Guest Blog: How to Develop a Professional Online Presence

Developing a professional online presence is key to success both in business and in the job market. If you have a business that seeks to attract customers online, there are few ways around having a website. For job seekers, ensuring your Internet presence is professional can be even more important -- stories abound of employers looking up applicants on the Web and on social networking sites, then finding derogatory material. 

Here's what you can do to develop a web presence that will reflect the image you'd like to project. With a little work, you can set things up so clients are impressed and eager to buy, while employers are eager to hire you.           


Start out by picking up your own domain name. is the most obvious and the best choice, but if your name is common you might have to settle for a variant instead. Simply having your name as the domain name makes it more likely your web page (or mini-homepage) will come up when someone puts your name into a search engine.          

Additionally, there are some hidden benefits for job applications. Owning your own domain name means your email address will look that much more professional. More than four out of five employers will trash a job application if the email address is unprofessional -- stories of "" or "" getting the "round file" trash bin treatment abound.  

It's much better to have on your resume and application. When a prospective employer goes to check you out, the first thing they'll type in is to see what your website looks like.           

Put Up a Website      

What you need to do is  pick up some website hosting and put up a website or a mini-homepage. Even if you're no good at all at web design, there are services out there that will let you create a page in seconds.  

Now, for business owners, you'll want to hire a professional web designer and craft a full and engaging page. An "instant web page" service will not do the trick. You'll want a web presence that's commensurate with a successful business. If you deal with an international clientele, you'll even need to arrange professional website translation such as
Simple Translation so your marketing speaks to them in their language.       

Job seekers don't need to go all that trouble. In fact, an elaborate business-oriented website can be a turnoff for potential employers. They want an employee, not an entrepreneur. If you have an entrepreneurial spirit, you'll be much happier on your own, and employers know it's only a matter of time before you do strike out on your own.           

Instead, a simple website with a few pages and links to your CV and social media profiles is quite enough. Keeping it simple and elegant means there's nothing for them to justify rejecting you in the early stages of a job application, while having a page shows you've got the initiative to take care of your image.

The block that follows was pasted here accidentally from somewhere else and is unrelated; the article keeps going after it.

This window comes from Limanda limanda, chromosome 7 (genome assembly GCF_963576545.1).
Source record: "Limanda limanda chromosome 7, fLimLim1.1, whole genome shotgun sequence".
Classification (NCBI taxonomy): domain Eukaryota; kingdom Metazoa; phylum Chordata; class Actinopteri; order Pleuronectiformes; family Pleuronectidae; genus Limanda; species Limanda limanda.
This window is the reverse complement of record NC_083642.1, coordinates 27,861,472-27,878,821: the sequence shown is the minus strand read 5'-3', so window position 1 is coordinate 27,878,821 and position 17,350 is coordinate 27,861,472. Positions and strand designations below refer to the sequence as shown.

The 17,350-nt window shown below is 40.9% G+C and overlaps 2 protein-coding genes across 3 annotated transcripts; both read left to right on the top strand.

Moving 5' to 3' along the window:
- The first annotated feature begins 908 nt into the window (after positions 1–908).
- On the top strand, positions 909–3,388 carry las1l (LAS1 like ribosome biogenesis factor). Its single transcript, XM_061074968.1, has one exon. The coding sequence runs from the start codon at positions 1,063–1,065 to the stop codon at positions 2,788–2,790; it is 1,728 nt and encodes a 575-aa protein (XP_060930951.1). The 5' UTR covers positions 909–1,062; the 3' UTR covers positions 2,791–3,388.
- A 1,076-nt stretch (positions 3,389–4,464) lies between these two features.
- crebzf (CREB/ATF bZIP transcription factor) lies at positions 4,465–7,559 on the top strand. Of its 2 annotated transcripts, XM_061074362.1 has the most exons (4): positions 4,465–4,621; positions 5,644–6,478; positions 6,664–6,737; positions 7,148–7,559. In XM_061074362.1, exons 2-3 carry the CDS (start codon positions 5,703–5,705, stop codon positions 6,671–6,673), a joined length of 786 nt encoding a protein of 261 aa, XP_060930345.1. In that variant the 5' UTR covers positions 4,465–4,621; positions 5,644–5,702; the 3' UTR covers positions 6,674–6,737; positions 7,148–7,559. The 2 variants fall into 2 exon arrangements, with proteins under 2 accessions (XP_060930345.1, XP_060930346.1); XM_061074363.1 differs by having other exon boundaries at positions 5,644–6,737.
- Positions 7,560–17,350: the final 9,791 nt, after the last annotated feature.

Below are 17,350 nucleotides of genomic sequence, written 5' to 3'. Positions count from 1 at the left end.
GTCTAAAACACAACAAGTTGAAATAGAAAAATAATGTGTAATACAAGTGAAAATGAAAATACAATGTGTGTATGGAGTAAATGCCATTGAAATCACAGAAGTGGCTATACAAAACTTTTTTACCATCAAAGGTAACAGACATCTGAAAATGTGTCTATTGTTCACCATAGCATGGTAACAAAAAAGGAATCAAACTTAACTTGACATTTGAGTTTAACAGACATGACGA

Clean Your Social Media Profiles   

It's almost a cliche these days, but keeping your social media profiles "business-friendly" is not something you have a choice about. Assume that anything linked to your name on the Web is public -- Facebook's steadily-shrinking privacy settings have shown us that even if it's marked "friends-only," in the future that fig leaf of protection may vanish.

Therefore, only write or post things on social media you're OK with the world seeing. If your friends are in the habit of being friendly in ways that aren't appropriate for clients or employers to see, use a separate profile with a fake name for your private life. While you should always follow the rules, if this profile gets deleted, who cares? It's stuff you didn't want "hanging around" anyway. Better yet, delete your profile entirely and stick to face to face interaction, instant messaging, texts, and email.         

Build an "Incidental Presence"      

When someone searches your name, what will they find besides your website and social media pages?

If you've posted comments on blogs, participated in forums, or otherwise interacted on the web under your own name, chances are those elements will rise to the top.

You can use this effect to craft a web presence that projects exactly the image you want. Start posting comments in places that are relevant to your business or your job, and do it in a way that's professional and authoritative. The same goes for other kinds of Internet participation. Make it a habit to use "real name" accounts when you're going to post something that would reflect well on you if seen by a client or prospective employer. 


Creating a professional web presence can be as fast as putting up a "5 minute" instant home page, or as elaborate as a professionally-designed business site with SEO and backlink campaigns. Either way, a well designed web presence is an important part of doing business today.

Alex Pejak is an economist passionate about market research and career development and interested in topics related to business IT.

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